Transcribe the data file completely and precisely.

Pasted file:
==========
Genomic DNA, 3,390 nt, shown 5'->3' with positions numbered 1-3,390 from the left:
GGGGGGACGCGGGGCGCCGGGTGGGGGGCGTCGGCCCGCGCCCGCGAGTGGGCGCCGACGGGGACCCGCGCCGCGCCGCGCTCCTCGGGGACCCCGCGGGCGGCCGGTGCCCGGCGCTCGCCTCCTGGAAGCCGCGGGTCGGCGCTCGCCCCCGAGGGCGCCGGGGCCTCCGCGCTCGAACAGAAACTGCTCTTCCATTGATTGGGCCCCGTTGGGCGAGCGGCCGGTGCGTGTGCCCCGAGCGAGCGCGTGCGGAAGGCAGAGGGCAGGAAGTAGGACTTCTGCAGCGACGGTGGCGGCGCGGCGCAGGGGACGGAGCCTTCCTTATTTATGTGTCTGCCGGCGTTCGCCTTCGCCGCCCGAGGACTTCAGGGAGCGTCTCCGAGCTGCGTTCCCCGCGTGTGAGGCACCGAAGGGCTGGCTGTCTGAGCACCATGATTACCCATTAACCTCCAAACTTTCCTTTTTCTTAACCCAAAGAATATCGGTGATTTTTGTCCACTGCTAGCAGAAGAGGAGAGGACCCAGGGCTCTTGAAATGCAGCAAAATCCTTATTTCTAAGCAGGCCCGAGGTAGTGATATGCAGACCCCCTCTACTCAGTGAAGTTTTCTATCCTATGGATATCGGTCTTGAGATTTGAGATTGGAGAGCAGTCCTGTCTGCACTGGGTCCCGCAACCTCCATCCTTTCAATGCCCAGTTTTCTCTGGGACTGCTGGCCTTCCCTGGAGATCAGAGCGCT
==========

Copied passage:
Genomic DNA, 3,390 nt, shown 5'->3' with positions numbered 1-3,390 from the left:
GGGGGGACGCGGGGCGCCGGGTGGGGGGCGTCGGCCCGCGCCCGCGAGTGGGCGCCGACGGGGACCCGCGCCGCGCCGCGCTCCTCGGGGACCCCGCGGGCGGCCGGTGCCCGGCGCTCGCCTCCTGGAAGCCGCGGGTCGGCGCTCGCCCCCGAGGGCGCCGGGGCCTCCGCGCTCGAACAGAAACTGCTCTTCCATTGATTGGGCCCCGTTGGGCGAGCGGCCGGTGCGTGTGCCCCGAGCGAGCGCGTGCGGAAGGCAGAGGGCAGGAAGTAGGACTTCTGCAGCGACGGTGGCGGCGCGGCGCAGGGGACGGAGCCTTCCTTATTTATGTGTCTGCCGGCGTTCGCCTTCGCCGCCCGAGGACTTCAGGGAGCGTCTCCGAGCTGCGTTCCCCGCGTGTGAGGCACCGAAGGGCTGGCTGTCTGAGCACCATGATTACCCATTAACCTCCAAACTTTCCTTTTTCTTAACCCAAAGAATATCGGTGATTTTTGTCCACTGCTAGCAGAAGAGGAGAGGACCCAGGGCTCTTGAAATGCAGCAAAATCCTTATTTCTAAGCAGGCCCGAGGTAGTGATATGCAGACCCCCTCTACTCAGTGAAGTTTTCTATCCTATGGATATCGGTCTTGAGATTTGAGATTGGAGAGCAGTCCTGTCTGCACTGGGTCCCGCAACCTCCATCCTTTCAATGCCCAGTTTTCTCTGGGACTGCTGGCCTTCCCTGGAGATCAGAGCGCT